I am always surprised, and a little disappointed, when I see a food festival – an event nominally designed to introduce its audience to new culinary experiences – assign exclusive pourage rights to a major brewer.
Not that there is anything at all wrong with the beers that can be provided under these arrangements. It’s just that I really don’t see how locking yourself into providing beers that are pretty much available in every bottleshop, airport lounge and PubTAB caters to the interested and engaged foodie looking to try something new and interesting. This is especially so in the day of small and local providers and with the modern gastronome’s focus on provenance.
But business is business and a lucrative sponsorship deal helps the bottom line, even if it does undermine what you set out to achieve in the first place.
And so it is always exciting when events come along that give effect to the promise that they hold out to their audience, as it is with an upcoming Brisbane food event – Regional Flavours.
I should point out upfront that I am being paid to present at this event and so you might expect that I am going to be well-disposed towards them but, even allowing for that, the festival offers a great platform for beer appreciation.
Amongst all of the celebrity chefs appearing and the food and the festivities, Regional Flavours is hosting a pop-up beer garden to be called The Hunting Club. The event organisers, the young and dynamic team at Brisbane Marketing, engaged South Bank’s Surf Club restaurant to design a themed menu that built upon the idea of flavour hunting. They then challenged me to come up with some regional beers to match the menu.
The best thing for me is that I was given a blank canvas with which to work, being asked to choose the best flavours to match the food for the public rather than from the best commercial arrangement for the organisers. It’s hard not to feel well disposed to an event that gives you that freedom. It’s certainly unusual.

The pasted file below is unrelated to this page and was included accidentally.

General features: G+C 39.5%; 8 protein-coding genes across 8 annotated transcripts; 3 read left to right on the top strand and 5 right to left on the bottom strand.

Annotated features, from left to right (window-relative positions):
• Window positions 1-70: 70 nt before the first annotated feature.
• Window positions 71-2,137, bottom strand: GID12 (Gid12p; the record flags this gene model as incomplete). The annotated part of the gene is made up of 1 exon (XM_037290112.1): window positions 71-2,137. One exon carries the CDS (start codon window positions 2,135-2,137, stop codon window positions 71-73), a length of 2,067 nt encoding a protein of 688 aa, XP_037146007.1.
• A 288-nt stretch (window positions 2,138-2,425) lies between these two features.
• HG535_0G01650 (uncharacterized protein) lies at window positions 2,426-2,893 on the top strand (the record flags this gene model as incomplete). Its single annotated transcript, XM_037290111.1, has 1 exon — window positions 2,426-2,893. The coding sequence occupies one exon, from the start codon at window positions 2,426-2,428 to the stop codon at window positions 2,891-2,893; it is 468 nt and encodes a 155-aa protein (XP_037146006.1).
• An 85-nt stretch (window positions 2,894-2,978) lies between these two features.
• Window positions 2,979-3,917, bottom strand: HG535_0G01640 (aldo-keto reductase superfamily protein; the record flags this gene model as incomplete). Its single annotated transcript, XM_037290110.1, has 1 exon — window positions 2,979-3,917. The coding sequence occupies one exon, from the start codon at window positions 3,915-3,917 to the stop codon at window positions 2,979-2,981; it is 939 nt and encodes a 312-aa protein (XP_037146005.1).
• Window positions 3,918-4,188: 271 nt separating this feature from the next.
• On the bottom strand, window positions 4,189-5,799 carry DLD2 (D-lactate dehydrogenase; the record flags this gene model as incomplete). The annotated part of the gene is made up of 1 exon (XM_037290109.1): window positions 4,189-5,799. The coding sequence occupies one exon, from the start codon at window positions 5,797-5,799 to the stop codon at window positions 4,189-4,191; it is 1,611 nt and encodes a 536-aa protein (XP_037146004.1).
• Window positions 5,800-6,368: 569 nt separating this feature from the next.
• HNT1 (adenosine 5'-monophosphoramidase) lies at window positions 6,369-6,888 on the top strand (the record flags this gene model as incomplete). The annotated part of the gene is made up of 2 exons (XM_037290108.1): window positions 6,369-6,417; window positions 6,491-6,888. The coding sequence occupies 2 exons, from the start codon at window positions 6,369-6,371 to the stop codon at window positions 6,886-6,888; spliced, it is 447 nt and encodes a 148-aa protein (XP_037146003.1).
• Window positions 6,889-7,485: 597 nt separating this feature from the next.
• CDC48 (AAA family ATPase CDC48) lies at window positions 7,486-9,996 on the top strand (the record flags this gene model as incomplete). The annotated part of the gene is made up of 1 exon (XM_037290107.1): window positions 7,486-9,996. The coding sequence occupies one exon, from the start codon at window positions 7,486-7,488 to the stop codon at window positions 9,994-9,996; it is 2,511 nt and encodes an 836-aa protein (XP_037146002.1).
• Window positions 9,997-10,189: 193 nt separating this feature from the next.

The South Bank Surf Club has pulled out all stops to create an interesting menu for a pop-up bar, drawing inspiration from the unique and sustainable ingredients available to us on the Australian market. The event program describes it as “featuring everything from foraged herbs and spices to sustainable meats that aren’t often seen on our dinner plates here at home, but are driving a thriving market overseas”.
The Hunting Club tasting menu promises “big flavours, new experiences and seeks to pay homage to distinctive Australian ingredients that are readily available but all too often underutilised”. It’s the sort of language that normally accompanies a wine tasting, not beer.
The tasting menu features, amongst other things, lemon myrtle-cured salmon, camel sliders, braised kangaroo and desert lime crème brulee. I have selected beers from breweries including Burleigh Brewing, Stone & Wood, BrewBoys and 4 Pines to match.
In addition to the matched food selections, tasting boards will be available with flights emphasising beer’s ingredients. Apart from the theme of a flavour journey, the focus will be on fun and enjoying beer in the context of relaxed dining.
It’s not just beer lovers and the beer curios who will be engaged, there will be something for everyone interested in food at the festival, including the Food Imaginarium for kids.
Regional Flavours takes place over the weekend of 20-21 July. If you’re in Brisbane that weekend, head on over and say “Hi” while you enjoy some great beer and food in the Brisbane winter sun. Entry to the festival and The Hunting Club are both free.